Why Are People with Hearing Loss More Prone to Dementia?
Millions of people experience hearing loss within their lifetimes, especially as they get older. While it's a troublesome fact of life for many, the issue is further compounded by the possibility of dementia too. Of course, some might say that dementia and hearing loss could be exclusive of each other, as they are both related to the aging process. As we get older, we do risk losing certain faculties, including our hearing and our cognitive functions.
However, several major studies on the subject have shown that individuals with moderate to severe hearing loss are five times more likely to develop dementia as they get older. So, there does seem to be a definite link, and while hearing loss in and of itself doesn't cause dementia there are reasons why there could be a link between the two.
There are all kinds of theories about the correlation between hearing loss and dementia, and while there has been no direct proof at the time of writing, some of them do seem likely.
Below are three of the common theories that are being widely discussed today.
Changes in brain function
When the hearing part of the brain becomes inactive, changes take place within the brain structure, and tissue loss occurs. This is also known as brain shrinkage. Some believe this process could be key to explaining why people with hearing loss are more susceptible to dementia.
When it's difficult to hear what people are saying, it is believed that the brains of people with hearing loss have to work much harder to decipher what is being said. Scientists suggest this mental energy steals the brainpower needed for other cognitive functions, such as thinking and remembering. So, when a person with hearing loss is having to strain to hear all day, they have less mental energy for those other important facets of their lives. This, or so the theory goes, is a possible link between hearing loss and dementia.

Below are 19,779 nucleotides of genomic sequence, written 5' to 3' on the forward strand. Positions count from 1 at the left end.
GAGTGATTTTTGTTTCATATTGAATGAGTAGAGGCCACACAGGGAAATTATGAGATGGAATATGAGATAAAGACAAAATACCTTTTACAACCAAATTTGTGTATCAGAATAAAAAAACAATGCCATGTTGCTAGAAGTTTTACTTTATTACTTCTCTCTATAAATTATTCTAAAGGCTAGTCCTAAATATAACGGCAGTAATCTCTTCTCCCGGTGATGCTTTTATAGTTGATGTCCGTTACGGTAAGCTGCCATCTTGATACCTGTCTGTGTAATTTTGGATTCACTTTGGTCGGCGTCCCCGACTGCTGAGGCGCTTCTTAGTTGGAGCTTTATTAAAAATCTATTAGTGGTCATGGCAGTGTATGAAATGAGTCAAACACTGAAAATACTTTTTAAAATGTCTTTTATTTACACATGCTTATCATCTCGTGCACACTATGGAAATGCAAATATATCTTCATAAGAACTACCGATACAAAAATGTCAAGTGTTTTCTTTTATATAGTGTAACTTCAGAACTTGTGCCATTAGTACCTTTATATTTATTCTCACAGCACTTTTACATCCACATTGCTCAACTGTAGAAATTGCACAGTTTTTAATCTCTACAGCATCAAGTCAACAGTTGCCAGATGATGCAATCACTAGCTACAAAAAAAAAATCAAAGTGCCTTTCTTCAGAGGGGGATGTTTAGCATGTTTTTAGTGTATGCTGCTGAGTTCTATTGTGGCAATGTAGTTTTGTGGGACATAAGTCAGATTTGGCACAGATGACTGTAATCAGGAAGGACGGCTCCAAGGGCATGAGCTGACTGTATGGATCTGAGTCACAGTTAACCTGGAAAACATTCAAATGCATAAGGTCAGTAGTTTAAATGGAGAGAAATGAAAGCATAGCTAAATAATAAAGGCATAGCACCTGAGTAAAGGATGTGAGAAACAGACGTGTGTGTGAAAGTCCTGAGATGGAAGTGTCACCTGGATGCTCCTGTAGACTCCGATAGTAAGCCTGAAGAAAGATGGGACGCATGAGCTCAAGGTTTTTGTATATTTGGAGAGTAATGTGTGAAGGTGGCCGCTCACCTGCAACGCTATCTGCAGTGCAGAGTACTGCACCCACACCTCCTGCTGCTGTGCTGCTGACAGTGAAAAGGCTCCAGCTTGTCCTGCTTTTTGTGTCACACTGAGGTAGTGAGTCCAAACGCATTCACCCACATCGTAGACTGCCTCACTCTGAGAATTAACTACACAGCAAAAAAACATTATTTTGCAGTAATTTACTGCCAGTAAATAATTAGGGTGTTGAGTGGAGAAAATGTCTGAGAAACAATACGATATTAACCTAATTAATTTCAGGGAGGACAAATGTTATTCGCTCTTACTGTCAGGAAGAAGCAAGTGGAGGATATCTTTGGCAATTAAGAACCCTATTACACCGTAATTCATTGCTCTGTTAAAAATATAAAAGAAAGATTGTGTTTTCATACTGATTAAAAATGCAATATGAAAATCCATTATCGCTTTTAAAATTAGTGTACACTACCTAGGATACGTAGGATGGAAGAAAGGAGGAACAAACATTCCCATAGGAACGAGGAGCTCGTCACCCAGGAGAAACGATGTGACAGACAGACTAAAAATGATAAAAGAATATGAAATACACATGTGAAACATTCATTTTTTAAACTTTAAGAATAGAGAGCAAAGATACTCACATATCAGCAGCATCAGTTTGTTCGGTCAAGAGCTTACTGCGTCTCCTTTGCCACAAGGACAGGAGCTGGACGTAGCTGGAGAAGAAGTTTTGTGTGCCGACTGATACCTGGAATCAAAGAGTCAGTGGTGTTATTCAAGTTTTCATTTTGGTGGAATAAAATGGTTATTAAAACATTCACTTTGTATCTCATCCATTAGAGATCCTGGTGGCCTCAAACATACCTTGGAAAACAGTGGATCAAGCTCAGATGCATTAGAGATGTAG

Social isolation is a serious issue, as it can lead to feelings of depression, anxiety, worry and loneliness. It has been suggested that people with hearing loss are more susceptible to social isolation than others, as they sometimes have a tendency to withdraw from social situations because of the difficulties they are experiencing with their hearing. How can this be connected to dementia? Well, when we don't stimulate our brains through social interactions, our cognitive functions can decline and according to scientists, we can become more prone to dementia. Of course, this can also apply to those people who don't have hearing loss, as studies have shown that any person who doesn't engage their brain regularly can become prone to dementia.
Am I going to get dementia?
If you are experiencing hearing loss, you don't need to assume you will become a dementia statistic. However, there are things you can do to minimize your risks later in life.
Firstly, if you haven't already done so, get a hearing test. A hearing instrument specialist will examine your hearing, and will suggest a course of action of you are struggling to hear. It might be that something needs to be done to improve your hearing, which, at a basic level, could be removing wax from your ear, or you might need to have a hearing aid fitted or have medical treatment. When your hearing is restored again, you won't have to experience brain overload and your brain will be able to operate normally.
Secondly, don't isolate yourself. This is something you might do if you haven't had your hearing treated, so as we said, seek help. But even if you do have to wear a hearing aid, you don't have to isolate yourself in embarrassment. Many devices built today can barely be seen by the naked eye, so speak to a hearing instrument specialist for advice on the types of hearing aid you may be able to get fitted. Some devices can also be attuned to your lifestyle, so don't give up on sports or any other activities where you might meet others, as a hearing instrument specialist will give you advice on the types of hearing aid you can wear.
At the Center for Better Hearing, we are committed to supporting you with every aspect of your hearing health. So, if you want to know more about the correlation between dementia and hearing loss, or if you would like advice on any other aspects related to your hearing, give us a call at 510-768-7091. Our friendly team of professionals will do all they can to put your mind at ease, and to put you on the right path with your hearing journey.